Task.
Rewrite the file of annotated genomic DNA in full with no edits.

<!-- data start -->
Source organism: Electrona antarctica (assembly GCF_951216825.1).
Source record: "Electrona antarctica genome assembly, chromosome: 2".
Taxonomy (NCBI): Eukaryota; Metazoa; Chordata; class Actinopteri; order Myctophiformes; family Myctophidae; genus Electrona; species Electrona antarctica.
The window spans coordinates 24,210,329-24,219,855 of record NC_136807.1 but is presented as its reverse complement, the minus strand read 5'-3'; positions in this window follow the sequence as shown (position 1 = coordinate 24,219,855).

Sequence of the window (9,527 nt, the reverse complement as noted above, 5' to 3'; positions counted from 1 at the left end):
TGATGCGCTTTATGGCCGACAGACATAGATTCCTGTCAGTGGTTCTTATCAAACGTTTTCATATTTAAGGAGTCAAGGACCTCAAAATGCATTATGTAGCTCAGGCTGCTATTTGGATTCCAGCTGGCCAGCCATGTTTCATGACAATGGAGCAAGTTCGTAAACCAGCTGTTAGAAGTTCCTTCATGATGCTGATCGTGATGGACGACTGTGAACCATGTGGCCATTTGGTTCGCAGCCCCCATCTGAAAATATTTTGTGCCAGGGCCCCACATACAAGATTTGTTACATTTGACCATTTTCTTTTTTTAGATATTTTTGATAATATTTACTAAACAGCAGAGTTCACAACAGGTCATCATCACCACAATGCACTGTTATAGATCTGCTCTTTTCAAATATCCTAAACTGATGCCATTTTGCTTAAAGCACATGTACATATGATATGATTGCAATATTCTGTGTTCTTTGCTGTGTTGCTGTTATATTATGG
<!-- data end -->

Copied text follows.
Source organism: Electrona antarctica (assembly GCF_951216825.1).
Source record: "Electrona antarctica genome assembly, chromosome: 2".
Taxonomy (NCBI): Eukaryota; Metazoa; Chordata; class Actinopteri; order Myctophiformes; family Myctophidae; genus Electrona; species Electrona antarctica.
The window spans coordinates 24,210,329-24,219,855 of record NC_136807.1 but is presented as its reverse complement, the minus strand read 5'-3'; positions in this window follow the sequence as shown (position 1 = coordinate 24,219,855).

Sequence of the window (9,527 nt, the reverse complement as noted above, 5' to 3'; positions counted from 1 at the left end):
TGATGCGCTTTATGGCCGACAGACATAGATTCCTGTCAGTGGTTCTTATCAAACGTTTTCATATTTAAGGAGTCAAGGACCTCAAAATGCATTATGTAGCTCAGGCTGCTATTTGGATTCCAGCTGGCCAGCCATGTTTCATGACAATGGAGCAAGTTCGTAAACCAGCTGTTAGAAGTTCCTTCATGATGCTGATCGTGATGGACGACTGTGAACCATGTGGCCATTTGGTTCGCAGCCCCCATCTGAAAATATTTTGTGCCAGGGCCCCACATACAAGATTTGTTACATTTGACCATTTTCTTTTTTTAGATATTTTTGATAATATTTACTAAACAGCAGAGTTCACAACAGGTCATCATCACCACAATGCACTGTTATAGATCTGCTCTTTTCAAATATCCTAAACTGATGCCATTTTGCTTAAAGCACATGTACATATGATATGATTGCAATATTCTGTGTTCTTTGCTGTGTTGCTGTTATATTATGG